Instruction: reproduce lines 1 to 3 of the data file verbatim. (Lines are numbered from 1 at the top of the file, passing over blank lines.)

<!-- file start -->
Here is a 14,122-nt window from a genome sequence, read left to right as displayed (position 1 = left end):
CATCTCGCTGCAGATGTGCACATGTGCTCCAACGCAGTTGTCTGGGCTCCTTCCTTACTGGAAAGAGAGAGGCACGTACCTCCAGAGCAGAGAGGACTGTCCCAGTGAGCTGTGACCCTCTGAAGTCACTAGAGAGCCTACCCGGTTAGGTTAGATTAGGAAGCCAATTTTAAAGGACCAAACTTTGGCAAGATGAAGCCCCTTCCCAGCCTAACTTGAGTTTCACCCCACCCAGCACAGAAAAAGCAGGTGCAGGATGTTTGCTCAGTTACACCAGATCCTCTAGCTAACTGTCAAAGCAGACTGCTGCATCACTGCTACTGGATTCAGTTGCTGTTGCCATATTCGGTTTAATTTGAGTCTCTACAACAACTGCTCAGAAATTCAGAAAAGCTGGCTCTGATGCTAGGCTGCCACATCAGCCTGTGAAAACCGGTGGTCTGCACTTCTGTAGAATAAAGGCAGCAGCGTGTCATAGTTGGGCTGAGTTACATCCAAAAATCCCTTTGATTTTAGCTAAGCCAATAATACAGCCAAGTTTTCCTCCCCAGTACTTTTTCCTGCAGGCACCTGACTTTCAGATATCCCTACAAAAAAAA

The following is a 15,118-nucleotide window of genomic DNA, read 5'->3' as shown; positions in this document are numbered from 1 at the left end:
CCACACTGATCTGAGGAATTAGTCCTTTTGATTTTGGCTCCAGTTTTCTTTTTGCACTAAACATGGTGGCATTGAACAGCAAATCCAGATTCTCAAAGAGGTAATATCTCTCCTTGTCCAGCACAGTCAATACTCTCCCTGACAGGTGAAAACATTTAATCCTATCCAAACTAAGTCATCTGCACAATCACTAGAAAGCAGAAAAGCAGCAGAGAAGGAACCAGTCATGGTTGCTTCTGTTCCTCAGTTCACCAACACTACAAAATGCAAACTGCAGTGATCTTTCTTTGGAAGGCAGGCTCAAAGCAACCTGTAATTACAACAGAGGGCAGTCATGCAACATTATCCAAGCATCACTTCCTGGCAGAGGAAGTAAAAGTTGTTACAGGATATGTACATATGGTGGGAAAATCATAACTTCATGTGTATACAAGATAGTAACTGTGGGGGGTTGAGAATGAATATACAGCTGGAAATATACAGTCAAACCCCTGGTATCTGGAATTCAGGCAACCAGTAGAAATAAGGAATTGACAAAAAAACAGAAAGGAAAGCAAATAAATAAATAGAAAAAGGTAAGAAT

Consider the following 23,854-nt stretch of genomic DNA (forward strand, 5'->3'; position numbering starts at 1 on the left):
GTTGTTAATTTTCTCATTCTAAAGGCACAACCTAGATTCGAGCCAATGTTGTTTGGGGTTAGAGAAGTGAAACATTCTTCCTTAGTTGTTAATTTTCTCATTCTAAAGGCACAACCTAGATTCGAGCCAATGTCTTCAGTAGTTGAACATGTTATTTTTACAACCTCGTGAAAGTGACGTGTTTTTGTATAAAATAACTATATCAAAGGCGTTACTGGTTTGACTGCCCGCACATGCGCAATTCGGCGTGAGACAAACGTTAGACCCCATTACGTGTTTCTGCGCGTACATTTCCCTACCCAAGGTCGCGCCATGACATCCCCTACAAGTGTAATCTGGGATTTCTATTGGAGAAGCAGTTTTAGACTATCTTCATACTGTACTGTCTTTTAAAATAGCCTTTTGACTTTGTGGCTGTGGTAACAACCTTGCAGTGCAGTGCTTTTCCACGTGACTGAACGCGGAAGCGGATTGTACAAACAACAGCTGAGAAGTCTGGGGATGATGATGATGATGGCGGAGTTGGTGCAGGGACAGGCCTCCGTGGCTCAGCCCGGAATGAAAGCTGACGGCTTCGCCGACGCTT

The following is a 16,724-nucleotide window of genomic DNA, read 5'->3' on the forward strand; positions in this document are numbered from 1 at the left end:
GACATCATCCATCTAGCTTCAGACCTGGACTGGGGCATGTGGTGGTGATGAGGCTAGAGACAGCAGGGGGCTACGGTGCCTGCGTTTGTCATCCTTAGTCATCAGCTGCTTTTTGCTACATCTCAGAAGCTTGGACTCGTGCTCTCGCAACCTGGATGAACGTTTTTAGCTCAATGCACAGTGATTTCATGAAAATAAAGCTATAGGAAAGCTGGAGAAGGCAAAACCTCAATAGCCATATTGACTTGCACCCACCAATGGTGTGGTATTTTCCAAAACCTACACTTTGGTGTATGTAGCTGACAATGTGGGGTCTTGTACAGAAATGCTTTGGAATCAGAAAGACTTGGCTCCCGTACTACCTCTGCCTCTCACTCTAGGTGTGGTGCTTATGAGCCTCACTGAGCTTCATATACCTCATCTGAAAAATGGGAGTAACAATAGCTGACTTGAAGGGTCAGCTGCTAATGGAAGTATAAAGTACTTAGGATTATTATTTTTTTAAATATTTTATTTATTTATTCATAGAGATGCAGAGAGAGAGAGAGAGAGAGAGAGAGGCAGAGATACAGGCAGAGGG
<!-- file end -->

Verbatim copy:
Here is a 14,122-nt window from a genome sequence, read left to right as displayed (position 1 = left end):
CATCTCGCTGCAGATGTGCACATGTGCTCCAACGCAGTTGTCTGGGCTCCTTCCTTACTGGAAAGAGAGAGGCACGTACCTCCAGAGCAGAGAGGACTGTCCCAGTGAGCTGTGACCCTCTGAAGTCACTAGAGAGCCTACCCGGTTAGGTTAGATTAGGAAGCCAATTTTAAAGGACCAAACTTTGGCAAGATGAAGCCCCTTCCCAGCCTAACTTGAGTTTCACCCCACCCAGCACAGAAAAAGCAGGTGCAGGATGTTTGCTCAGTTACACCAGATCCTCTAGCTAACTGTCAAAGCAGACTGCTGCATCACTGCTACTGGATTCAGTTGCTGTTGCCATATTCGGTTTAATTTGAGTCTCTACAACAACTGCTCAGAAATTCAGAAAAGCTGGCTCTGATGCTAGGCTGCCACATCAGCCTGTGAAAACCGGTGGTCTGCACTTCTGTAGAATAAAGGCAGCAGCGTGTCATAGTTGGGCTGAGTTACATCCAAAAATCCCTTTGATTTTAGCTAAGCCAATAATACAGCCAAGTTTTCCTCCCCAGTACTTTTTCCTGCAGGCACCTGACTTTCAGATATCCCTACAAAAAAAA

The following is a 15,118-nucleotide window of genomic DNA, read 5'->3' as shown; positions in this document are numbered from 1 at the left end: